Should a Christian see the movie "AVATAR"?

by skeeter1 51 Replies latest jw friends


    The culture and beliefs of the people in AVATAR have much in common with the native American Indians. They along with their culture were largely wiped out by mass immigration. I can see history repeating itself - as it always does. What goes around comes around.

    I am full of cliches today - full of something!

    As for Christians, they can believe and watch whatever the want. If they like the movie, they will start to believe that Jesus was blue, and find a reference in the Bible that can be interpreted to support this new truth.

  • RR

    I not only saw it, I bought the DVD the day it came out

  • TD

    Every JW I know has loved the movie. --Might not mean anything, because it's a more liberal group that associate with 'Unbelievers' anyway.

  • techdotcom

    My wife wants to know if the information for the Sunday talk at the Circuit Assembly (our last one early this year) was an outline or one that had to be read from a script. The point being that if it was a script then several people at least would have to be complicit in shoddy reasearch or in knowlingly saying something outrageously false.

    Oh and did anyone else hear the same info at thier Circuit Assembly or did this brother just decide to go on a rant about Avatar himself? I kinda suspect he read the email going around and used the material almost word for word in his talk. Which would be telling in of itself for him since that material did not come thru the 'faithfull and discrete slave'.

    To sum up:

    1) Was the talk scripted or outline?

    2) Did any other CA public talks have the same info in it?

  • Joshnaz

    My Jw parents think its demonized and strongly oppose to watching the movie

  • brotherdan

    My mom was bothered by...get this...the supposed sex scene involving their tails. Weirdo...

  • bottleofwater

    No life...

  • compound complex
    compound complex

    Speaking of getting orders from headquarters, when Brokeback Mountain was making the theatre circuit, Guy Pierce told the Circuit Assembly audience that that is a movie a Christian would not see. I was there.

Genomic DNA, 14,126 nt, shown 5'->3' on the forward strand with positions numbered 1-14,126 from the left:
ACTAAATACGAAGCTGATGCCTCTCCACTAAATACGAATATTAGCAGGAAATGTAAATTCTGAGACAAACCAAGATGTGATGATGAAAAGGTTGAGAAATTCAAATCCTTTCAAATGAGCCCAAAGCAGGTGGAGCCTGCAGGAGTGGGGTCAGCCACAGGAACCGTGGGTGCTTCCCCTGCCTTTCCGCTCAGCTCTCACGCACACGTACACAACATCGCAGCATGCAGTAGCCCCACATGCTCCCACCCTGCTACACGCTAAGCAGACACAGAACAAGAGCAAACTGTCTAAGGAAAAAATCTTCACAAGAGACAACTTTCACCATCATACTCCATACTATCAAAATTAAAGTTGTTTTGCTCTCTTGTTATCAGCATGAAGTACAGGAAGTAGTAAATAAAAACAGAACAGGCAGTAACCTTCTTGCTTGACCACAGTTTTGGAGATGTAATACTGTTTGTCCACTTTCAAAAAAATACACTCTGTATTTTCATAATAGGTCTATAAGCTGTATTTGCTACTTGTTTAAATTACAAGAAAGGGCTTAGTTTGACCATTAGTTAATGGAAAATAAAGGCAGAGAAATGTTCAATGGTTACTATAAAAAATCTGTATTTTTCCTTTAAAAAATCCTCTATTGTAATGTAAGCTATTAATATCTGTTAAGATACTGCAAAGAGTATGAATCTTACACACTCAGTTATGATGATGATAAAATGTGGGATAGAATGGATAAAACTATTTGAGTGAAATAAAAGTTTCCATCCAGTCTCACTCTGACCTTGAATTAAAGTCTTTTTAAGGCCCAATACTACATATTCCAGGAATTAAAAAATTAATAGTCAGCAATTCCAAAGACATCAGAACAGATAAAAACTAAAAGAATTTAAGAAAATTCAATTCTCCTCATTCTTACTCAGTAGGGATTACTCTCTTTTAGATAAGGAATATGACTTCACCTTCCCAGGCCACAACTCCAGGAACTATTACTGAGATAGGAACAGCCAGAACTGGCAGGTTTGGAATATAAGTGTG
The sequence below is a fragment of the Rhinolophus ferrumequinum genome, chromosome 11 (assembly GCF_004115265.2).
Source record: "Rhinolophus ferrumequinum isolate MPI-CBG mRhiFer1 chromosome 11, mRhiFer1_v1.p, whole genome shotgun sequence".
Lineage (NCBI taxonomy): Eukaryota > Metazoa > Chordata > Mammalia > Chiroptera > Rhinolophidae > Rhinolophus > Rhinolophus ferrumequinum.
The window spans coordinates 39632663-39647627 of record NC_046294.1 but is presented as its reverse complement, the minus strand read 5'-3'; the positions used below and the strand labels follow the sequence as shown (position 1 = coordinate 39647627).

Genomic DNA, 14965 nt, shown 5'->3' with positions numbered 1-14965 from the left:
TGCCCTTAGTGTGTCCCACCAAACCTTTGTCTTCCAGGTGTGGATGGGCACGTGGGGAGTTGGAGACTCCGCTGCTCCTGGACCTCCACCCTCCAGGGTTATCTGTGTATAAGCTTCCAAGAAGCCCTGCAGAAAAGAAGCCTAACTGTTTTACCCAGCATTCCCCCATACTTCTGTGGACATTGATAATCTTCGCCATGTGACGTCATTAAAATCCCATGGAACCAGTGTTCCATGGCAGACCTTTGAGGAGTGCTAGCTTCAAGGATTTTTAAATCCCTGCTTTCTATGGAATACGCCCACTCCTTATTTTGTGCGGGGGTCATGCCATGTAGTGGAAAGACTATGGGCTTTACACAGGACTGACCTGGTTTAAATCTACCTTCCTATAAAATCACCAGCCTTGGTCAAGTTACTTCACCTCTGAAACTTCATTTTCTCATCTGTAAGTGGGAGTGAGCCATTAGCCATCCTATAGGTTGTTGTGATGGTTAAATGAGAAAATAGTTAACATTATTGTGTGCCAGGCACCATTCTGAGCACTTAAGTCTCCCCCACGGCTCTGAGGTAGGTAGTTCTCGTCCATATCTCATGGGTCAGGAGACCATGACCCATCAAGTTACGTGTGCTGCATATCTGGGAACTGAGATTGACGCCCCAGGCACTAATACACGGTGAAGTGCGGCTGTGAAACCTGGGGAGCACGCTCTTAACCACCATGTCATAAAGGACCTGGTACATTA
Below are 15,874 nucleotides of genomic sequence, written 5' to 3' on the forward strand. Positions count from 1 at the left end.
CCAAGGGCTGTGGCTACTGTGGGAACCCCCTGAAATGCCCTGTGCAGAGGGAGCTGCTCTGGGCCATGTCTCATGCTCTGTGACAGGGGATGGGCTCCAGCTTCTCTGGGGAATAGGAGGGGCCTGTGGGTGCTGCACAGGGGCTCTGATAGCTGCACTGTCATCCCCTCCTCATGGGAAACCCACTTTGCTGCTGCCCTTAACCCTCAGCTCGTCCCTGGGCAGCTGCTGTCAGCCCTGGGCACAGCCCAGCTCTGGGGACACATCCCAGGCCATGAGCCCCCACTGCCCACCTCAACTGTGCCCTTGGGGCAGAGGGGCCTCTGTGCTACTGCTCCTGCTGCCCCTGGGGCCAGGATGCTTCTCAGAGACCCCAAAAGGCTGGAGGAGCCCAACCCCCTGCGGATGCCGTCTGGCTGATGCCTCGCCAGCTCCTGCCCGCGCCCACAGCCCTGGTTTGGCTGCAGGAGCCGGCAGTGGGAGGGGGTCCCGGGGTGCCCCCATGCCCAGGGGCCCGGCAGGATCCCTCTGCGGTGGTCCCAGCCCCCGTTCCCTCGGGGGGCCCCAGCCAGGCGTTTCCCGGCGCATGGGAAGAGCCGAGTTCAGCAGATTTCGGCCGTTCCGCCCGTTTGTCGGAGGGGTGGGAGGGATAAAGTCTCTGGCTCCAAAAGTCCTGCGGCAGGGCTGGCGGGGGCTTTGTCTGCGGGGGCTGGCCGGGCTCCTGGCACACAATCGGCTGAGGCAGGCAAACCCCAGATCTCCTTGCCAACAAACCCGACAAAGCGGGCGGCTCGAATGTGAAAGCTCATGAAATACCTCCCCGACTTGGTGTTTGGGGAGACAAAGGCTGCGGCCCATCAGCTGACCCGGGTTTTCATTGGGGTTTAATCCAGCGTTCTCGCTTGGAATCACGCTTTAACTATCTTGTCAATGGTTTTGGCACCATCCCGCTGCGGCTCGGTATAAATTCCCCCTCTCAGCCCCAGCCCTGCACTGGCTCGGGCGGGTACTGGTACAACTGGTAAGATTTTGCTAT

How's that for specificity?


  • skeeter1


    Watchtower article on ET? What was the gist of the article. I saw that movie. Neil Diamond sang in it, and my mother LOVED him so I could see the movie. LOL.

  • Mad Sweeney
    Mad Sweeney

    July 8, 1983 Awake!

    Christ or E.T.?

    E.T.—TheExtra-Terrestrial burst on the scene in the United States this past summer, attracting theater audiences in record numbers. In only six weeks it grossed nearly $150 million. With spin-offs in E.T. dolls, toys and other merchandise—as well as the movie’s release in other parts of the world—it is estimated the public could spend a whopping $1 billion on E.T. Why the E.T. fever?

    The movie depicts an ungainly 3-foot (90-cm)-high creature from space, stranded on earth, who befriends a ten-year-old boy named Elliott. E.T.’s friendliness and benign powers, such as healing the boy’s cut finger and bringing flowers to life, win the affection of Elliott and his family. Sadly, a wasting illness appears to take the creature’s life. But when he is inexplicably “resurrected” before Elliott’s eyes audiences cheer. His touching good-bye, when E.T.’s alien friends take him home, leaves hardly a dry eye in the theater.

    Interestingly, many have noted parallels in the story to that of the life of Jesus Christ. Said Professor Albert E. Millar, Jr.: “I think the thing that struck me most was the idea of the capacity to heal, and then when E.T. died and was resurrected.” We have in E.T., then, an enchanting Messiahlike figure that gives momentary emotional release to our need for a true friend with powers greater than ours. Therein lies the movie’s great appeal.

    Despite its seemingly Christian message, however, the movie subtly condones youthful misbehavior. In an early scene we find youths playing “Dungeons and Dragons” in a smoke-filled room with a lighted cigarette on the table. Later on, when E.T. gets drunk sampling beer, and Elliott in telepathic sympathy feels the effects, it is all portrayed as something cute. Further, some of the language used by these children is gross profanity. This, along with the supernatural aspects of the movie, has bothered many Christians.

    Whether parents or their children see this movie is, of course, a matter of personal choice. But because of the movie’s great popularity, let us not forget that it becomes an effective vehicle for sugarcoating youthful conduct that is definitely wrong.

    E.T. may be a skillfully constructed and highly entertaining movie. But it provides no substitute for our True Friend, Jesus Christ, who saves us from this dying, wicked world. After all, E.T. is make-believe. Christ is reality.

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